• don't 'wear' a cloth tucked into your trousers or over your shoulder as the temptation is to use this cloth for everything and the risk of cross contamination is high
  • don't cough or sneeze over food - you should use a tissue and then wash your hands
  • if you have an infection you may be too ill to safely handle food

After the barbecue
Throw away all leftovers including salad.

Don't let guests or staff take food home as you can't control what they will do with it and how long they will keep it for.

Clean the barbecue and utensils so you are ready to start again next time. 

Fund raising events
Fund raising events may involve people donating food to the event. If this is the case, you should organise donations and give guidelines as to the type of foods you will need and accept. 

You should not accept donated cooked meats and quiches, for example, as they may cause a problem if food hygiene and safety guidelines have not been met.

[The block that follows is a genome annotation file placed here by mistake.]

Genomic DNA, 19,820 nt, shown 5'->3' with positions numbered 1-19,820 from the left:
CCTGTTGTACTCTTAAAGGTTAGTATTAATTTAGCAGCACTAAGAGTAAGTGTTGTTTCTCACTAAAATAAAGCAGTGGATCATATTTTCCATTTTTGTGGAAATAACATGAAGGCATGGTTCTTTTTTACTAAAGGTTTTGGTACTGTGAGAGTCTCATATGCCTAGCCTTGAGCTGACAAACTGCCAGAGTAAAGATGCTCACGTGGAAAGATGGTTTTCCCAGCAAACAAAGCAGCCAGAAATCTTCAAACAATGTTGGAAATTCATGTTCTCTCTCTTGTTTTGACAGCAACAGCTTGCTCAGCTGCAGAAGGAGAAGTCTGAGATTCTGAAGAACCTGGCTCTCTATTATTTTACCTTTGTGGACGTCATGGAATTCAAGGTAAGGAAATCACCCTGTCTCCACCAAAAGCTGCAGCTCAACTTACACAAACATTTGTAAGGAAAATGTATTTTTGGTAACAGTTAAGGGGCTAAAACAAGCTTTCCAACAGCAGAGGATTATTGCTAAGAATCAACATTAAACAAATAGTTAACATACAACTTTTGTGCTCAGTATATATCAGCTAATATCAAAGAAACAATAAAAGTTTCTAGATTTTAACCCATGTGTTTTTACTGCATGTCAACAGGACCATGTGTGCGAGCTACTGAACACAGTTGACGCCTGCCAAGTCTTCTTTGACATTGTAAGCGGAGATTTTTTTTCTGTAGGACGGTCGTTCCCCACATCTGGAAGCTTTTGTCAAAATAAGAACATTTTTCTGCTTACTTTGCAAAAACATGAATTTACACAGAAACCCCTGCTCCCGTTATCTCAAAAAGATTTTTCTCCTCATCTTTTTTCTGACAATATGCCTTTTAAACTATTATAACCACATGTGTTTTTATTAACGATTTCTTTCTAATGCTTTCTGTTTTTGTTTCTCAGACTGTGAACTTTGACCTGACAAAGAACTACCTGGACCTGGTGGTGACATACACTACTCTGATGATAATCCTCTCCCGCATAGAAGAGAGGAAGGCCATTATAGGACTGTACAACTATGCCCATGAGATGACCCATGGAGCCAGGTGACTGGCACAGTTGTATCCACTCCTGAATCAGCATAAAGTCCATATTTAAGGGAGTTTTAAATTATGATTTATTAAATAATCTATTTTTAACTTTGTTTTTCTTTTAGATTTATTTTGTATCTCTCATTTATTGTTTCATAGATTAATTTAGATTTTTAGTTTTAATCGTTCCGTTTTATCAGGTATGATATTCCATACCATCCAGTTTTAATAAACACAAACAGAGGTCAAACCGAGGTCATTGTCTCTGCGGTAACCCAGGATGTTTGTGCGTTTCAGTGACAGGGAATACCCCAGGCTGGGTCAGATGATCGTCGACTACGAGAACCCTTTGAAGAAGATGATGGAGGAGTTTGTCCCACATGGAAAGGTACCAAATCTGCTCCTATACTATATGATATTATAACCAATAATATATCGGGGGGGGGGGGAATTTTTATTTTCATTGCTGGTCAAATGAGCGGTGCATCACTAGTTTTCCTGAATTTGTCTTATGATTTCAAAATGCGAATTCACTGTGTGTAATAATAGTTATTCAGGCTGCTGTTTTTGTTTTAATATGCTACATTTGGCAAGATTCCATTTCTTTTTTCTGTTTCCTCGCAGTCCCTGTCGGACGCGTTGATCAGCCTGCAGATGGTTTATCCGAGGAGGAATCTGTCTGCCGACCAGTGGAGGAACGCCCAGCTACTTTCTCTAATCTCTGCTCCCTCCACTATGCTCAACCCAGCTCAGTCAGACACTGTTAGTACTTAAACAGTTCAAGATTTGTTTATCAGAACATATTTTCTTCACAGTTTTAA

You can accept low-risk foods such as nibbles, leaf salads and drinks.

Quick tips and guidelines:

  • defrost food thoroughly
  • cook food thoroughly
  • keep hot meat stored at 63°C or above and keep cold meat stored below 5°C - these temperatures stop bacteria growing
  • always wash your hands regularly and thoroughly, especially after you handle raw meat
  • keep raw and cooked or ready-to-eat food separate
  • don't use the same utensils or container to handle or store raw and cooked food
  • don't let raw meat juices drip onto other food
  • always keep raw meat in a covered container, away from other foods such as salads and bread
  • clean the barbecue properly before and after you use it

More information
You will find further guidance in our other leaflets on this website. Information can also be found on the Food Standards Agency website.

Alternatively, contact your local environmental health service for advice.

Please note
This leaflet is not an authoritative interpretation of the law and is intended only for guidance.